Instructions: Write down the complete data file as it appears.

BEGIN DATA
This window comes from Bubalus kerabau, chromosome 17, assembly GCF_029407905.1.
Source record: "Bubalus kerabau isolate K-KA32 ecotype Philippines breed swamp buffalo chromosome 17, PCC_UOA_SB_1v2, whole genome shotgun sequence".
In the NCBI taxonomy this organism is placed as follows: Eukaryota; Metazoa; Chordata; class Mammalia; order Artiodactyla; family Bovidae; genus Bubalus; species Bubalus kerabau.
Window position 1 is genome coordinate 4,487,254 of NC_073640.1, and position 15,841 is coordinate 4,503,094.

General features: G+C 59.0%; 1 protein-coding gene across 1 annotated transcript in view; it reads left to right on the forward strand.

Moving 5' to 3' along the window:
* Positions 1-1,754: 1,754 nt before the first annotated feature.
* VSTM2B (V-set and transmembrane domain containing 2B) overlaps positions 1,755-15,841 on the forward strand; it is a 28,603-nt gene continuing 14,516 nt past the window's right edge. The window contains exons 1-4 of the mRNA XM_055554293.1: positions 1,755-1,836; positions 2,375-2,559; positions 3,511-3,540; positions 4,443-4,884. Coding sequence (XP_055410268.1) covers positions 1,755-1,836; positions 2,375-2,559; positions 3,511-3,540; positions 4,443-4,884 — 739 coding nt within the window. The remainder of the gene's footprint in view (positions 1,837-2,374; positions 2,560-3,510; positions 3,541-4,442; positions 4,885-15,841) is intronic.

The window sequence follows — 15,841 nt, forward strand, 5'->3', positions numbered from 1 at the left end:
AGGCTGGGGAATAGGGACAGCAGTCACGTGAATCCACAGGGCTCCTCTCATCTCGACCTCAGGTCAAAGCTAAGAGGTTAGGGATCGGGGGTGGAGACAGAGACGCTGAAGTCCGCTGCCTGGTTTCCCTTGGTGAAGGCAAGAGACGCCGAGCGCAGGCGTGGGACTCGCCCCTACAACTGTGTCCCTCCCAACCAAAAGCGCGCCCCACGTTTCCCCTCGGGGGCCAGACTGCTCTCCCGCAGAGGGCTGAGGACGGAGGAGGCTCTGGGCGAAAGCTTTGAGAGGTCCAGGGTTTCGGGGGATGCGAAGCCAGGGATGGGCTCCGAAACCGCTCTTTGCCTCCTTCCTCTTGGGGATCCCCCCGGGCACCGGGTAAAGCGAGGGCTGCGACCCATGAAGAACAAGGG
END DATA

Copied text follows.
This window comes from Bubalus kerabau, chromosome 17, assembly GCF_029407905.1.
Source record: "Bubalus kerabau isolate K-KA32 ecotype Philippines breed swamp buffalo chromosome 17, PCC_UOA_SB_1v2, whole genome shotgun sequence".
In the NCBI taxonomy this organism is placed as follows: Eukaryota; Metazoa; Chordata; class Mammalia; order Artiodactyla; family Bovidae; genus Bubalus; species Bubalus kerabau.
Window position 1 is genome coordinate 4,487,254 of NC_073640.1, and position 15,841 is coordinate 4,503,094.

General features: G+C 59.0%; 1 protein-coding gene across 1 annotated transcript in view; it reads left to right on the forward strand.

Moving 5' to 3' along the window:
* Positions 1-1,754: 1,754 nt before the first annotated feature.
* VSTM2B (V-set and transmembrane domain containing 2B) overlaps positions 1,755-15,841 on the forward strand; it is a 28,603-nt gene continuing 14,516 nt past the window's right edge. The window contains exons 1-4 of the mRNA XM_055554293.1: positions 1,755-1,836; positions 2,375-2,559; positions 3,511-3,540; positions 4,443-4,884. Coding sequence (XP_055410268.1) covers positions 1,755-1,836; positions 2,375-2,559; positions 3,511-3,540; positions 4,443-4,884 — 739 coding nt within the window. The remainder of the gene's footprint in view (positions 1,837-2,374; positions 2,560-3,510; positions 3,541-4,442; positions 4,885-15,841) is intronic.

The window sequence follows — 15,841 nt, forward strand, 5'->3', positions numbered from 1 at the left end:
AGGCTGGGGAATAGGGACAGCAGTCACGTGAATCCACAGGGCTCCTCTCATCTCGACCTCAGGTCAAAGCTAAGAGGTTAGGGATCGGGGGTGGAGACAGAGACGCTGAAGTCCGCTGCCTGGTTTCCCTTGGTGAAGGCAAGAGACGCCGAGCGCAGGCGTGGGACTCGCCCCTACAACTGTGTCCCTCCCAACCAAAAGCGCGCCCCACGTTTCCCCTCGGGGGCCAGACTGCTCTCCCGCAGAGGGCTGAGGACGGAGGAGGCTCTGGGCGAAAGCTTTGAGAGGTCCAGGGTTTCGGGGGATGCGAAGCCAGGGATGGGCTCCGAAACCGCTCTTTGCCTCCTTCCTCTTGGGGATCCCCCCGGGCACCGGGTAAAGCGAGGGCTGCGACCCATGAAGAACAAGGG